A sweeping overhaul of police oversight and procedures is being proposed Monday by congressional Democrats in response to the deaths of black Americans at the hands of law enforcement.
House and Senate Democrats held moment of silence at the Capitol’s Emancipation Hall, reading the names of George Floyd and others killed. They then knelt for 8 minutes and 46 seconds — now a symbol of police brutality and violence — the length of time prosecutors say Floyd was pinned under a white police officer’s knee before he died.
“We’re here to observe that pain,” House Speaker Nancy Pelosi said, drawing on the nation’s founding with slavery.
“We’re here to respect the actions of the American people to speak out against that,” she said, before kneeling on one knee. “We are here to honor George Floyd.”
According to a draft outline obtained by The Associated Press., the Justice in Policing Act to be unveiled Monday would limit legal protections for police, create a national database of excessive-force incidents and ban police choke holds, among other changes. It outlines the most ambitious changes to law enforcement sought by Congress in years.
Rep. Karen Bass, D-Calif., chairwoman of the Congressional Black Caucus, which is leading the effort, said called it “transformative.”
“We’re in a real moment in our country,” she said Sunday on CNN, speaking after days of massive protests set off by the death of George Floyd and other African Americans involving the police.
Bass said the package from House and Senate Democrats will be bolder than any law enforcement changes of the past decade. “It is time for police culture in many departments to change,” she said. “And we believe that the legislation will make a major step forward in that direction.”
The package confronts several aspects of law enforcement accountability and practices that have come under criticism, especially as more and more police violence is captured on cell phone video and shared widely across the nation, and the world.
The draft document said the proposed legislation would revise the federal criminal police misconduct statute to make it easier to prosecute officers who are involved in misconduct “knowingly or with reckless disregard.”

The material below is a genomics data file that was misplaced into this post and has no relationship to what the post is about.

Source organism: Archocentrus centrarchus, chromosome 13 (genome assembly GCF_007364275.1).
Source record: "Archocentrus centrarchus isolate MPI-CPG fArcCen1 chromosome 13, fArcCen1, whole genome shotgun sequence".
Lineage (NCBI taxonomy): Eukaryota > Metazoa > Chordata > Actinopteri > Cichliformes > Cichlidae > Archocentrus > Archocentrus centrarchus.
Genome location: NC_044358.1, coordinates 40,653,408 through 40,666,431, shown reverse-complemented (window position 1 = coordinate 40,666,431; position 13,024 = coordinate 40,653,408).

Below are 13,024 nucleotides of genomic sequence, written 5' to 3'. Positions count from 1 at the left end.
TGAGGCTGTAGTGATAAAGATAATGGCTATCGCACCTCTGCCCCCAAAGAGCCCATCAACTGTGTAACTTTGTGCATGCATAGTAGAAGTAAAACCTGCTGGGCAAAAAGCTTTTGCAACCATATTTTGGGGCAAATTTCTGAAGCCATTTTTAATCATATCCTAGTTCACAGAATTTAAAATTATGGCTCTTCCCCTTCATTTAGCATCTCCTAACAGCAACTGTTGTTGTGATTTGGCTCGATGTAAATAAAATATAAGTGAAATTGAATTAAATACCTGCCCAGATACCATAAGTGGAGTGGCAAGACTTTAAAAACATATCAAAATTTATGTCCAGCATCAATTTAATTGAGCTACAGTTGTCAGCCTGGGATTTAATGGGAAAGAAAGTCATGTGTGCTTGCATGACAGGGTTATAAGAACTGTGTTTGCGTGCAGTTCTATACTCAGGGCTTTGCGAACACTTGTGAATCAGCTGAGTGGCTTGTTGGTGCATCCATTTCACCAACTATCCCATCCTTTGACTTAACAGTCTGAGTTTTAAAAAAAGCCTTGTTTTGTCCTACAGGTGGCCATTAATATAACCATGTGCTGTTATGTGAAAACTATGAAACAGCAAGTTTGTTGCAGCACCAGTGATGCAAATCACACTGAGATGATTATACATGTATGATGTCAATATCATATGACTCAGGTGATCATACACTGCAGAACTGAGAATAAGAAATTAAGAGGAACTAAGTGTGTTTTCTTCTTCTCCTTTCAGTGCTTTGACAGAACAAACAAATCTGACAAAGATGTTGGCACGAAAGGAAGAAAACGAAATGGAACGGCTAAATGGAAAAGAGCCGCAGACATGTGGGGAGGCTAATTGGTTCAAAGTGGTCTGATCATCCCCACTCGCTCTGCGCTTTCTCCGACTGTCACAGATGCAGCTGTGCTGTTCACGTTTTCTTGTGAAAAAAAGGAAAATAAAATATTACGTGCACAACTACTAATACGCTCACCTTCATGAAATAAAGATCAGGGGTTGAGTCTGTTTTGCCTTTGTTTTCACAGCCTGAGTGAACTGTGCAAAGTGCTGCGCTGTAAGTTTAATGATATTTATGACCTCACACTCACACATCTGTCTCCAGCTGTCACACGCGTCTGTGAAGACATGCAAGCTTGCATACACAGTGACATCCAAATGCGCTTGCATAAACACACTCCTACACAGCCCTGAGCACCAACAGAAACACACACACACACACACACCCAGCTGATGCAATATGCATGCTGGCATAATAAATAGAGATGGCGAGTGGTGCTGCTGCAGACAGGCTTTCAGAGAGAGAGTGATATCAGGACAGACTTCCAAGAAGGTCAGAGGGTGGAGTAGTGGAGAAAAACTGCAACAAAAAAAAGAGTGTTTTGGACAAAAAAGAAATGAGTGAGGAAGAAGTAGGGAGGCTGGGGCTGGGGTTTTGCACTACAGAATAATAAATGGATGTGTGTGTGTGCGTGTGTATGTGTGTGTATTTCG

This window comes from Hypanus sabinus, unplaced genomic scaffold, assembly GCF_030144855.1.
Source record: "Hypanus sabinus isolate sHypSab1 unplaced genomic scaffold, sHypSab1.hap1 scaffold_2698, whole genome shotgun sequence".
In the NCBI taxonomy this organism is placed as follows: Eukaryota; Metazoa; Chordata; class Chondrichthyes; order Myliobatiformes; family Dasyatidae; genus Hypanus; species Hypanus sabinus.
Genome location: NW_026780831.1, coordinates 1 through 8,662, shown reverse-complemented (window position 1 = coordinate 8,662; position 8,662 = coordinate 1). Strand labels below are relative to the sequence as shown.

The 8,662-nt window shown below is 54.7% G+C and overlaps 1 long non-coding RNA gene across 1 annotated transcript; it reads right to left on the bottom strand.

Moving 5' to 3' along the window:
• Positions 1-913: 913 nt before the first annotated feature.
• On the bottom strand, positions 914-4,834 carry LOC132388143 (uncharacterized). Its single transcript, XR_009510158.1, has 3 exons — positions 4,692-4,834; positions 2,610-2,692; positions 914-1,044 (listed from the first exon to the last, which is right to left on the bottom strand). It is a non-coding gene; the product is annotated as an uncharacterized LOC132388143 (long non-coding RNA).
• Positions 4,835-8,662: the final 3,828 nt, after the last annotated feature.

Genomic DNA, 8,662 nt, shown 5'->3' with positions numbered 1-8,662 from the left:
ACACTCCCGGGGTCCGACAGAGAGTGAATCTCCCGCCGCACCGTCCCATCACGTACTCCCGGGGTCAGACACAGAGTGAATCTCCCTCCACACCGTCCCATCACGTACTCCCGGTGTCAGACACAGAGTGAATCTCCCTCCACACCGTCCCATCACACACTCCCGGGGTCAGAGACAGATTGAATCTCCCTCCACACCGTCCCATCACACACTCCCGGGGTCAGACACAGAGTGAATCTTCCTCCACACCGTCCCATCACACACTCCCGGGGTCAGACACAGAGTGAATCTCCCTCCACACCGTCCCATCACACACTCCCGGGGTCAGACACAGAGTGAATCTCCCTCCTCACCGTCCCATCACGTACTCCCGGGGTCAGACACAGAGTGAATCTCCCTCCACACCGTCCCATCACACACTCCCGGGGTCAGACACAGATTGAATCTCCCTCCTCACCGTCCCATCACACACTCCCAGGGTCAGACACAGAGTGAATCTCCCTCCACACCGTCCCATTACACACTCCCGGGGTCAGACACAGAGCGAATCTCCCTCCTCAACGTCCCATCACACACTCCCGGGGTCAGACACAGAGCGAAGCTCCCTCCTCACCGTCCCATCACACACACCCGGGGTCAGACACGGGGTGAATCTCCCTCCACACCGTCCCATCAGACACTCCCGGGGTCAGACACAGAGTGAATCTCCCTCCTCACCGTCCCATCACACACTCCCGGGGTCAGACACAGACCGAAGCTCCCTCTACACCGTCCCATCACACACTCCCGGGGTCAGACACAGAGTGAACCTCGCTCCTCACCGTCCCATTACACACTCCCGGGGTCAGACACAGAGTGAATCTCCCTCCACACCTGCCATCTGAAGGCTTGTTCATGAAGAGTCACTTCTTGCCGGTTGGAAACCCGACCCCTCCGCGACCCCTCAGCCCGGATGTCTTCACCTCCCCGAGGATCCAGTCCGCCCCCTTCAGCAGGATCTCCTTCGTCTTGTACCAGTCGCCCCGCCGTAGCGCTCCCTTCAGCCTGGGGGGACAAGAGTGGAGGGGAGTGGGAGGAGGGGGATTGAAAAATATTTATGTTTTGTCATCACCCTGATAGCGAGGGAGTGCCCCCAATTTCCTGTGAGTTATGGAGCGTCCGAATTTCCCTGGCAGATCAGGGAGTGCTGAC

The package would also change “qualified immunity” protections for police “to enable individuals to recover damages when law enforcement officers violate their constitutional rights,” it says.
The legislation would seek to provide greater oversight and transparency of police behavior in several ways. For one, it would grant subpoena power to the Justice Department to conduct “pattern and practice” investigations of potential misconduct and help states conduct independent investigations.
And it would create a “National Police Misconduct Registry,” a database to try to prevent officers from transferring from one department to another with past misconduct undetected, the draft said.
A long-sought federal anti-lynching bill stalled in Congress is included in the package.
However, the package stops short calls by leading activists to “defund the police,” a push to dismantle or reduce financial resources to police departments that has struck new intensity in the weeks of protests since Floyd’s death.
House Judiciary Committee Chairman Jerrold Nadler, D-N.Y., a co-author with Bass and the Democratic senators, will convene a hearing on the legislation this week.
It is unclear if law enforcement and the powerful police unions will back any of the proposed changes or if congressional Republicans will join the effort.
At least one Republican, Sen. Mike Lee of Utah, who has long pushed for a criminal justice overhaul, has said he’d like to review the package coming from Democrats.
And Sen. Lindsey Graham, R-S.C., the chairman of the Senate Judiciary Committee, has said his panel intends to hold a hearing to review use of force issues and police practices.
The presumed Democratic presidential nominee, Joe Biden, has backed a ban on chokeholds and other elements of the package.
“I can’t breathe” has become a rallying cry by protesters. Floyd pleaded with police that he couldn’t breathe, echoing the same phrase Eric Garner said while in police custody in 2014 before his death.
Sen. Cory Booker, a Democratic rival who had been critical of Biden during the presidential primary campaign, said he “fully” put his faith in Biden now “to be the person who could preside over this transformative change.”
“This is a referendum on who we are as Americans and who we’re going to be to each other,” Booker said on NBC.
Booker and fellow one-time presidential hopeful, Sen. Kamala Harris of California, are co-authors of the package in the Senate.